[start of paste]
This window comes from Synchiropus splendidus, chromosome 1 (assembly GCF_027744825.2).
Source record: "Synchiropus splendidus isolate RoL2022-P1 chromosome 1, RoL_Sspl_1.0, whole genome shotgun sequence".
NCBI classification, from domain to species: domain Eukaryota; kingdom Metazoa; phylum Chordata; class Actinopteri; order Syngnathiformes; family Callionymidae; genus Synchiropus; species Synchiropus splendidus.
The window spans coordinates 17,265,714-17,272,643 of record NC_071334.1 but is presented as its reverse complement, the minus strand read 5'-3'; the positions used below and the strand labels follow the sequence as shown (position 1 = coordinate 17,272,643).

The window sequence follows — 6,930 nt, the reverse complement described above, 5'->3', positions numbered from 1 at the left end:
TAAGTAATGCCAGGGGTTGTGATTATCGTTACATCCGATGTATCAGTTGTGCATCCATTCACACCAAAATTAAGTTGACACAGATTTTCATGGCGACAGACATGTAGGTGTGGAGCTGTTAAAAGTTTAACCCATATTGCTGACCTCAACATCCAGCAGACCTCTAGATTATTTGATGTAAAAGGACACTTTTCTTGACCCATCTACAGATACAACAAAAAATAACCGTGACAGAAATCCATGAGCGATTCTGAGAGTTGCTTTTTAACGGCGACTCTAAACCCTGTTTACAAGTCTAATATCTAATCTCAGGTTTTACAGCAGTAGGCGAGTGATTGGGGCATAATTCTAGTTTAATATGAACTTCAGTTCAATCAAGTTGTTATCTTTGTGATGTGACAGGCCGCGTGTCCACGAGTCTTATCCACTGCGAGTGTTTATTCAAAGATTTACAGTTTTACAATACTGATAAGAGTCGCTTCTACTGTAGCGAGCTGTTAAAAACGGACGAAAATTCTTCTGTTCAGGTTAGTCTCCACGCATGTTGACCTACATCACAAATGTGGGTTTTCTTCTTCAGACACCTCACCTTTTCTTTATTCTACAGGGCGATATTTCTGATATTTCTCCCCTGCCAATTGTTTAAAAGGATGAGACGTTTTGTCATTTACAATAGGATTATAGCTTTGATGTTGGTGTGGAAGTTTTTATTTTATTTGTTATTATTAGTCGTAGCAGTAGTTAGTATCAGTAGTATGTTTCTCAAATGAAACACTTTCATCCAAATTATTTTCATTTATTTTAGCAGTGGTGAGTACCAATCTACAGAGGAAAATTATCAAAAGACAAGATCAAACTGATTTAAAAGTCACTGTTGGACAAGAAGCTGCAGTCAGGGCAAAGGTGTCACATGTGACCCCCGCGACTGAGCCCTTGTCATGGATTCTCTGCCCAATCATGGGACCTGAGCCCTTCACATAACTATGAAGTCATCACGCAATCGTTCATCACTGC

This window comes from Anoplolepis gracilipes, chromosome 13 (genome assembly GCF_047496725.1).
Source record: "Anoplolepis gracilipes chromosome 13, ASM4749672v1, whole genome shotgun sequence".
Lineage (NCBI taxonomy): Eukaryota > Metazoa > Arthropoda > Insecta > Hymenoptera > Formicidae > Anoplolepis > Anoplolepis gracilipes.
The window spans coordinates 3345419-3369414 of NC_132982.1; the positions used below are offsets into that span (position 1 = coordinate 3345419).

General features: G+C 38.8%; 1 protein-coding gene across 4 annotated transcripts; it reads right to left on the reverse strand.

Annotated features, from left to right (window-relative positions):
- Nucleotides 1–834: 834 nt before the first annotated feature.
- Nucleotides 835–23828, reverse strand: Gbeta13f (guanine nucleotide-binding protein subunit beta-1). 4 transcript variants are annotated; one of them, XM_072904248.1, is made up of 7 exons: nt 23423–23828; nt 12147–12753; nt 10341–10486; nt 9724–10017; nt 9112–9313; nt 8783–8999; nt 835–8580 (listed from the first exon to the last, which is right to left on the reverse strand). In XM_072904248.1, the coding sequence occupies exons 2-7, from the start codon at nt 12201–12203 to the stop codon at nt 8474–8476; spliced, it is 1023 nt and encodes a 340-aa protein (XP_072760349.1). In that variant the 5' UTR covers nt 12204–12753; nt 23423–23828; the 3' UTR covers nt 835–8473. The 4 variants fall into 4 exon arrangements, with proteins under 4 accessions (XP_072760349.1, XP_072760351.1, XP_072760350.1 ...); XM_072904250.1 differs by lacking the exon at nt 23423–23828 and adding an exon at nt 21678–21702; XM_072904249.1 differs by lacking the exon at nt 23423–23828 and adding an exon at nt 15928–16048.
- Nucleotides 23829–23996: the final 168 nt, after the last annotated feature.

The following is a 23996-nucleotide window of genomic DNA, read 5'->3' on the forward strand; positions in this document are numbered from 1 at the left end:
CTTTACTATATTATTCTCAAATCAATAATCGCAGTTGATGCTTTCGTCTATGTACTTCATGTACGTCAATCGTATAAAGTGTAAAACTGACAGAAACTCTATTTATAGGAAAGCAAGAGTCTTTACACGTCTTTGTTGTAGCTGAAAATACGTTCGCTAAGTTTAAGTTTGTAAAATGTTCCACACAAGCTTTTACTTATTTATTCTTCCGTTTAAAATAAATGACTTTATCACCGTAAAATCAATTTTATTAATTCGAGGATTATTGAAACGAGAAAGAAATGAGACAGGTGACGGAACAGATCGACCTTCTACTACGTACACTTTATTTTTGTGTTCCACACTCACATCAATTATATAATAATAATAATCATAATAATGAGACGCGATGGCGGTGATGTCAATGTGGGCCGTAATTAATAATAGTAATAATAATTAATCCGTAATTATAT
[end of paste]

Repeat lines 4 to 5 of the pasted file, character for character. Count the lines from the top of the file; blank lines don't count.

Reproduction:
The window spans coordinates 17,265,714-17,272,643 of record NC_071334.1 but is presented as its reverse complement, the minus strand read 5'-3'; the positions used below and the strand labels follow the sequence as shown (position 1 = coordinate 17,272,643).

The window sequence follows — 6,930 nt, the reverse complement described above, 5'->3', positions numbered from 1 at the left end: